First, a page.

Oral ESL Test Anxiety with Emirati Secondary School Students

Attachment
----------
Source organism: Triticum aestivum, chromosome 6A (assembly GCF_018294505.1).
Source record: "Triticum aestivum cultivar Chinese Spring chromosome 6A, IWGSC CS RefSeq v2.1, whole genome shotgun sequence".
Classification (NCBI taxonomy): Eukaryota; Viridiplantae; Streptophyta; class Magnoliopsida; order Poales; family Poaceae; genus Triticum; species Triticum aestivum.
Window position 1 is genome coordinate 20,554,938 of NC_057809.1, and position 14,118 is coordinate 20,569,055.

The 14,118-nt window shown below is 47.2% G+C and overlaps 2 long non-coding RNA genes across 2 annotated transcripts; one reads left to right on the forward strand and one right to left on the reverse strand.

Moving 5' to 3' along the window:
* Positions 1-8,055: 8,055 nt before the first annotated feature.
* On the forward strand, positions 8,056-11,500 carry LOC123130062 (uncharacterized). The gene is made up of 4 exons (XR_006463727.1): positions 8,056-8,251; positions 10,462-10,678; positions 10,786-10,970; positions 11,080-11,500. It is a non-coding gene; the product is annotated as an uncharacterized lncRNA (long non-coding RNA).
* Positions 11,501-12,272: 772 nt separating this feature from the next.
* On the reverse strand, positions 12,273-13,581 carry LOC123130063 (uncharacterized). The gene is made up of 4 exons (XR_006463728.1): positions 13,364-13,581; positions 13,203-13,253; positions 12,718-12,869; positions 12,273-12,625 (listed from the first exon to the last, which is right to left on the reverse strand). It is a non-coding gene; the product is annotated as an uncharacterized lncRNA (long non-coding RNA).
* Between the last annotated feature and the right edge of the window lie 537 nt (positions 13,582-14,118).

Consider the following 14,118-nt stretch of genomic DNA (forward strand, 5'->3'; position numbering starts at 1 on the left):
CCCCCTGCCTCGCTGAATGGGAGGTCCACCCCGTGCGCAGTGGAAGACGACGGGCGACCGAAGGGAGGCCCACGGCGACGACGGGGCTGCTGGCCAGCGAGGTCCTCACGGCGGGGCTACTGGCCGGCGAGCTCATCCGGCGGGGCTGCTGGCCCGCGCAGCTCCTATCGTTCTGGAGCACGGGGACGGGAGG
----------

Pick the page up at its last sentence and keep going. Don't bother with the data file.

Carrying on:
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In the UAE and globally, high-stakes testing is prevalent in second language learning. One important and integral part of high-stakes English language tests is the oral proficiency interview, which can be a pre-requisite to gaining admission to an English-speaking university. The purpose of this study is to examine Emirati secondary school boys' and girls' experiences with and perceptions of anxiety in the classroom and oral assessments and tests. Furthermore, this study focuses on the different types of anxiety experienced in class and during an Edexcel IGCSE (International General Certificate in Secondary Education) ESL (English as a Second Language) OPI (oral proficiency interview). In addition, this study, conducted in the UAE, examined the strategies students used to prepare for oral tests and whether test-taking strategies students used in oral proficiency interview exams assisted with their anxiety. The study also observed physical signs of test anxiety and anxiety differences between secondary boys and girls during an Edexcel IGCSE ESL OPI test. The volunteer participants were 25, 15-17-year-old Emirati students from two IGCSE ESL classes that I do not teach. This study included a videotaped mock oral proficiency IGCSE interview; audiotaped semi-structured individual interviews, questionnaires, and an audiorecorded semi-structured focus group discussion. The findings suggested that language and test anxiety is multi-faceted and can affect boys and girls in a number of different ways and at different times during class activities and also in an OPI. In addition, all participants showed different physical signs of test anxiety during the first two stages of the OPI, and these physical signs of test anxiety were considerably less frequent in the final part of the OPI. The causes and types of anxiety reported by the students ranged from language learning difficulties, problems trying to retrieve appropriate English vocabulary, code switching from Arabic language to English and vice versa, differences in social status of the teachers/language instructors, and unfamiliarity with the interlocutor. The pedagogical implications of these findings for understanding anxiety and oral test anxiety with second language students for teachers, schools and examination boards are discussed, as are suggestions for future research. Furthermore, considering the important role of teachers in second language pedagogy and the use of English as the main language of instruction, this study also offers suggestions to lessen anxiety for oral class activities and oral assessments, and presents test-taking strategies.